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Geneva show: Volkswagen electrifies the hot hatch

Electric pace: The Golf GTE plug-in hybrid combines hot hatch performance with Holden Volt-equalling fuel use.

Volkswagen’s plug-in GTE hot hatch uses just 1.5 litres of fuel per 100km


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21 Feb 2014

VOLKSWAGEN revealed an electrified Golf hot hatch overnight, appropriately called the GTE plug-in hybrid, but don’t expect to see it on Australian roads any time soon.

The addition of a plug-in model means the Golf becomes the first car range available with a full spectrum of vehicle propulsion, with the exception of hydrogen fuel-cell. The GTE joins regular petrol and diesel Golfs, as well as European-market CNG and fully-electric e-Golf models.

This is made possible by Volkswagen’s much-hyped MQB modular transverse matrix, a vehicle architecture that can be stretched in multiple directions and which underpins a vast range of VW, Audi, Skoda and Seat vehicles.

The reveal of a plug-in Golf comes as small surprise: Volkswagen Group member of the board of management for powertrain development Heinz-Jakob Neusser told GoAuto in Frankurt last September that such a car was on the horizon.

The GTE badge was speculated as an obvious fit, though Volkswagen also canvassed Twin Drive as a possible name.

“We will have (a) Golf version also with hybridisation which will come from the performance side, the power side, very close to the GTI,” he said. “But I don’t be sure if we call it GTI, or something different.” The GTE joins the petrol GTI and diesel GTD in the range, giving Volkswagen a trio of Golf GTs.

However, an Australian release is not on the cards, according to Volkswagen Australia general manager of communications Karl Gehling. VW’s local arm has no plans to offer electrified cars in a market lacking incentives and volume – at this stage, at least.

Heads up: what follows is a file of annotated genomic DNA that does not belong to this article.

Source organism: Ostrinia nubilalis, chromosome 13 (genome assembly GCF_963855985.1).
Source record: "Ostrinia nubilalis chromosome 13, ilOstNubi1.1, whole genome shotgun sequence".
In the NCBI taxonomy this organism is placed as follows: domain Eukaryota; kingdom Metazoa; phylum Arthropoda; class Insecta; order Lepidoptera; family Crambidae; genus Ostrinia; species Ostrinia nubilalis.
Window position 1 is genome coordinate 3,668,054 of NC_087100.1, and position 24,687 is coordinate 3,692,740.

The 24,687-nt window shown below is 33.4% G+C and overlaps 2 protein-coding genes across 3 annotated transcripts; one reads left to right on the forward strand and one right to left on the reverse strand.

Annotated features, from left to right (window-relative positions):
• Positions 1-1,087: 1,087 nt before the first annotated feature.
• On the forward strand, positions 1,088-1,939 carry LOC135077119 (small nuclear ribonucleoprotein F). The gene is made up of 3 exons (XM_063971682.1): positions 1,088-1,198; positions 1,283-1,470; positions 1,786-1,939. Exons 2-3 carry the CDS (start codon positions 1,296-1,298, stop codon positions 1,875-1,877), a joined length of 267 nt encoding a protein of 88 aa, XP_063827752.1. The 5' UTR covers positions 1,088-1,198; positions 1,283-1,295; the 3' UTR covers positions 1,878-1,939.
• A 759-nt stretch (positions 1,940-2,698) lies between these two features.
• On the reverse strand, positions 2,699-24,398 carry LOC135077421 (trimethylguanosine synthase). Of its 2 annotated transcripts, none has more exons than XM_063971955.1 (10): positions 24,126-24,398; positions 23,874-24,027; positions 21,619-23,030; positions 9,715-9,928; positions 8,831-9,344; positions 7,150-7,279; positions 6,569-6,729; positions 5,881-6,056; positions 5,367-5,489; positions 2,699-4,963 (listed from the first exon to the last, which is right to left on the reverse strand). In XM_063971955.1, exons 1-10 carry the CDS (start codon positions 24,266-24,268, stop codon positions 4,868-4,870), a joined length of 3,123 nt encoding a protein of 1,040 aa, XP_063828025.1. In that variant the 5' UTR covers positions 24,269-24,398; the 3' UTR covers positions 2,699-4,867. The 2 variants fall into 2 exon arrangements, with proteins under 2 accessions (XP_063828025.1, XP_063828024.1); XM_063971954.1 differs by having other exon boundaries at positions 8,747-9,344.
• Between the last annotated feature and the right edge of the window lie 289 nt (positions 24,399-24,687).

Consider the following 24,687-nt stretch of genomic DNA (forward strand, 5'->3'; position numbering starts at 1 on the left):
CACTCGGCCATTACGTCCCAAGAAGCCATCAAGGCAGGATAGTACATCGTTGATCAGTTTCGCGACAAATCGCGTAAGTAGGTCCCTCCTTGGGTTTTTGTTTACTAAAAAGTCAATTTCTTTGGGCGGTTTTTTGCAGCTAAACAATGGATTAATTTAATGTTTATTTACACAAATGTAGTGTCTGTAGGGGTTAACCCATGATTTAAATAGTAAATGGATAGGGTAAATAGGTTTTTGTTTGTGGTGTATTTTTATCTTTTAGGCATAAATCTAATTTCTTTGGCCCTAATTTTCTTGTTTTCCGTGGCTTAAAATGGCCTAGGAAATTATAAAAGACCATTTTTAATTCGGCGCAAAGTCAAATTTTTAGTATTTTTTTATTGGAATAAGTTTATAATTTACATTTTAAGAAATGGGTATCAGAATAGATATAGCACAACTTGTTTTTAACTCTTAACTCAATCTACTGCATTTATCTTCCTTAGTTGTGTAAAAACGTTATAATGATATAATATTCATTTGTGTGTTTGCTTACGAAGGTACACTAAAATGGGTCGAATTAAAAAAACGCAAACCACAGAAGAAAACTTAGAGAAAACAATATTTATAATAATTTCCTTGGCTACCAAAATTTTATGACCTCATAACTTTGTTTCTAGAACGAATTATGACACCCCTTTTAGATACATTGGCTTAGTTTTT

Unlike the existing e-Golf, the GTE is a plug-in hybrid in the same mould as a Holden Volt, meaning it pairs a turbo-petrol engine with a subsidiary electric motor that can be recharged from a wall plug.

The difference with the GTE is that Volkswagen has designed with performance in mind as much as efficiency. The result is car that can dash from standstill to 100km/h in 7.6 seconds, but use 1.5 litres of petrol per 100km on the NEDC combined-cycle test.

The drivetrain comprises a 110kW version of the 1.4-litre turbo from the regular Golf and a 75kW electric motor linked up to an 8.8kWh lithium-ion battery pack and a specially designed version of VW’s signature six-speed DSG double-clutch automatic transmission.

Overall maximum output is 150kW and 350Nm, and it is this torque – available from zero rpm with the electric motor – that sets the GTE’s performance apart from other PHEVs.

All-electric range is 50km, and the car can be fully charged from a regular wall socket in 3.5 hours (or 2.5 from a public station). The overall maximum driving range – meaning until the petrol tank is depleted – is 934km.

Volkswagen states the battery weights 120kg, while the overall vehicle mass is 1527kg. Volkswagen has tweaked the suspension settings to account for the extra mass over the GTI, promising sporty handling.

The cabin is familiar hot Golf, though the GTI’s red accents have been switched to blue. There are numerous graphics on screens depicting energy use and charge levels, while a downloadable app can tweak vehicle setting remotely.

The GTE is a small part of Volkswagen’s global ambition to be the world-leader in electric vehicles by 2018, as stated last September by chief executive Martin Winterkorn, who said up to 40 EV models could be developed across the group.

The rapid rollout of the MQB architecture, which will underpin up to 80 per cent of the range from 2018, means the company can quickly and easily add electrified vehicles in most key segments.

“We're not talking about two or three niche models – that's not what we're doing,” Dr Winterkorn said at the time.

“Volkswagen has put electric mobility into the heart of our group and as a result we have met all the requirements to make the Volkswagen Group number one by 2018 in the field of electric vehicles.”

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